Common and Chance The Rapper are seeking parole reform in Illinois.
Both rappers are pushing for change in their home state, which doesn’t have discretionary parole. The two spoke alongside activists from the nonprofit Parole Illinois at a press conference outside Cook County Jail on Wednesday.
Common and Chance The Rapper are specifically advocating for Senate Bill 2333 to be passed by Illinois legislators. The bill would amend state law to allow people to be eligible for parole after serving at least 20 years behind bars.
“SB 2333 is a necessary policy that will begin to correct the harms of long-term incarceration in this state and putting an end to negative impacts that incarceration has on our community, family members and the loved ones of those who are incarcerated,” Chance The Rapper said, according to Block Club Chicago. “We need a criminal justice system that reflects the values we want to see in this world.”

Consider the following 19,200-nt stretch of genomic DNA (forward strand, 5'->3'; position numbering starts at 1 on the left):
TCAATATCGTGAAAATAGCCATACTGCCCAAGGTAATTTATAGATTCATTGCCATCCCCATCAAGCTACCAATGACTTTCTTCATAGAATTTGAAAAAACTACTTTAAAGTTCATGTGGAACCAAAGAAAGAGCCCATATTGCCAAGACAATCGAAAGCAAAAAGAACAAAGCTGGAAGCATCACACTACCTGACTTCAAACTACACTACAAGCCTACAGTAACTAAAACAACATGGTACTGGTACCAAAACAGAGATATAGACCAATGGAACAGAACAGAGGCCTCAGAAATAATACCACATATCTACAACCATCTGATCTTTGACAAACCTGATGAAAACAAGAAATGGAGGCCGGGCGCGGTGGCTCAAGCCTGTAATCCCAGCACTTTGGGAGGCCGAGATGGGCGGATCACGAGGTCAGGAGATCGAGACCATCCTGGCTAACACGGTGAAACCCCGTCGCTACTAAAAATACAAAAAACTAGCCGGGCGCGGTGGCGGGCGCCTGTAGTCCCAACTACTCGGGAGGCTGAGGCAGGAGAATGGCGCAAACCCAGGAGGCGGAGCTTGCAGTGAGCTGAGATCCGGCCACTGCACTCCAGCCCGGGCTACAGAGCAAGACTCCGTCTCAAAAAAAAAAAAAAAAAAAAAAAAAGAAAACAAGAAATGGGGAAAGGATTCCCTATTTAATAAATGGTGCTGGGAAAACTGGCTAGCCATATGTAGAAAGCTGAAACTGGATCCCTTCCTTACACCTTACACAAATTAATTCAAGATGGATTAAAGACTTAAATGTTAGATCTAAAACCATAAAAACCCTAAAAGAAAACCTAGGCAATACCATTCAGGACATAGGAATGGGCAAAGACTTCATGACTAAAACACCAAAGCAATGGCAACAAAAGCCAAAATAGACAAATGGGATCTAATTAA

He added, “We need to start pushing and transforming our criminal justice system in sentencing laws. With this reality in mind, that means pushing for policies like parole.”
At the presser, Common shared a story about reconnecting with someone from his youth who was serving a life sentence. The veteran rapper mentioned the man as an example of why parole is needed in Illinois.
“He said … ’It’s people like me that are dealing with mental sickness and dealing with mental pain that can change and transform,’” Common recalled. “It really struck me because I knew this brother, and I knew what he used to be. I knew who he was then. I’ve met some of the most enlightened and inspiring people in prison.
Illinois legislators are expected to vote on Senate Bill 2333 in the next two weeks. If Common and Chance The Rapper get their wish, the state will have discretionary parole for the first time since 1978.